The Hummel Report: Tax Train
It may have been the largest number of people ever to visit the Wickford Junction Train Station: That opening day back in 2012 when the US Secretary of Transportation proclaimed the $44 million project a success, even before the first train had officially taken off. Instead it has been an albatross for the state of Rhode Island, a four-story white elephant that never lived up to expectations and was costing taxpayers $800,000 a year just to maintain.
Peter Alviti said when he became Department of Transportation Director two years ago that Wickford Junction was simply costing too much — with the state locked into a nearly half-million-dollar yearly maintenance contract with the man who developed the $25-million garage, Robert Cioe. It might have made sense if more people were using, and paying to park at, the 1,110-car garage.
But they weren’t then and aren’t now.
So Alviti moved to get out of the contract and have the DOT take over operations at the facility. That decision has come with mixed success and some recent problems at the station. They include the breakdown of all three elevators — two in the lobby and one on the back side of the station. In December all of the elevators were out for a day and in January a day and a half because the state had failed to execute a maintenance contract. And we found the elevators hadn’t been inspected since 2014.
That left handicapped visitors with the option of negotiating a ramp from the parking lot up to the end of the platform or driving up to the second level to come in on the second floor, but not really knowing that if they were unfamiliar with the layout of the station. After a snowstorm last month, the main stairs leading up to the platform were covered in snow when Alviti said a company it contracts with was supposed to have them shoveled.
“We’ve had some bumps along the way; when we take over a large facility like this there are bound to be those bumps,’’ Alviti said, but claims the state will save $5 million over the next decade, even after paying Cioe $750,000 to get out of the maintenance contract. Part of the savings resulted from a decision to eliminate a nearby park and ride and have RIPTA buses stop at the station, allowing the state to sell the land for $2 million and for riders to park in the garage for free.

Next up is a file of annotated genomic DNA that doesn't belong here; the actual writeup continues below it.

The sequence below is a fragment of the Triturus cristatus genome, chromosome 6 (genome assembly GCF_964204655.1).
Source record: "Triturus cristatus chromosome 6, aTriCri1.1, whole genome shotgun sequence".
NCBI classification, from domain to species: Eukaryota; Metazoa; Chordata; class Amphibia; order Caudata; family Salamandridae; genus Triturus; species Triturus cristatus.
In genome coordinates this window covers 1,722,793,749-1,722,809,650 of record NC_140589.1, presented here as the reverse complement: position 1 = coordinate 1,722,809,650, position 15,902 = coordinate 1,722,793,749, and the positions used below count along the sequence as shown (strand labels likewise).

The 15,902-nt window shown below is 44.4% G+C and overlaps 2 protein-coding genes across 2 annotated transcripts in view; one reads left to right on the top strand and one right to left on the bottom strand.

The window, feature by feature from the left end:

Then there are the elevators. “Why are we maintaining and operating three elevators in a building that 200 people a day use?” Alviti asked. “The facility itself was certainly built to accommodate a much larger use than it is currently getting.”
The department decided not to repair a non-functioning elevator in the back of the garage and is considering maintaining just one elevator in the lobby and pointing handicapped people to park on the second level or use the ramp leading to the end of the platform as it did during the recent breakdown. We asked Alviti if the state has given up on ever charging to park in the station’s garage.
Peter Alviti: I don’t see a need, there’s no great amount of revenue we’re going to make from those people.
Jim Hummel: You may not see it, but the original planners’ whole cost structure was based on the assumption that by 2020, 1,100 people a day (will be parking there) and it’s going to offset all of that. That metric seems to have dissolved.
Alviti: How did that plan work out? Not so good.
Alviti says taking over the maintenance is part of a multi-phase process aimed at boosting overall ridership of the MBTA commuter trains that service the station. And he still has confidence the state can make the Wickford train service work.
“The next phase is finding the sweet spot and determining whether the cost of that ride from Wickford into Providence, let’s say, is the prohibitive aspect of it and we’ll be doing things during the next six months that will pressure test the cost sensitivity on a ticket price to determine whether we want to charge zero for it, the $4 we’re charging now or somewhere in between.”
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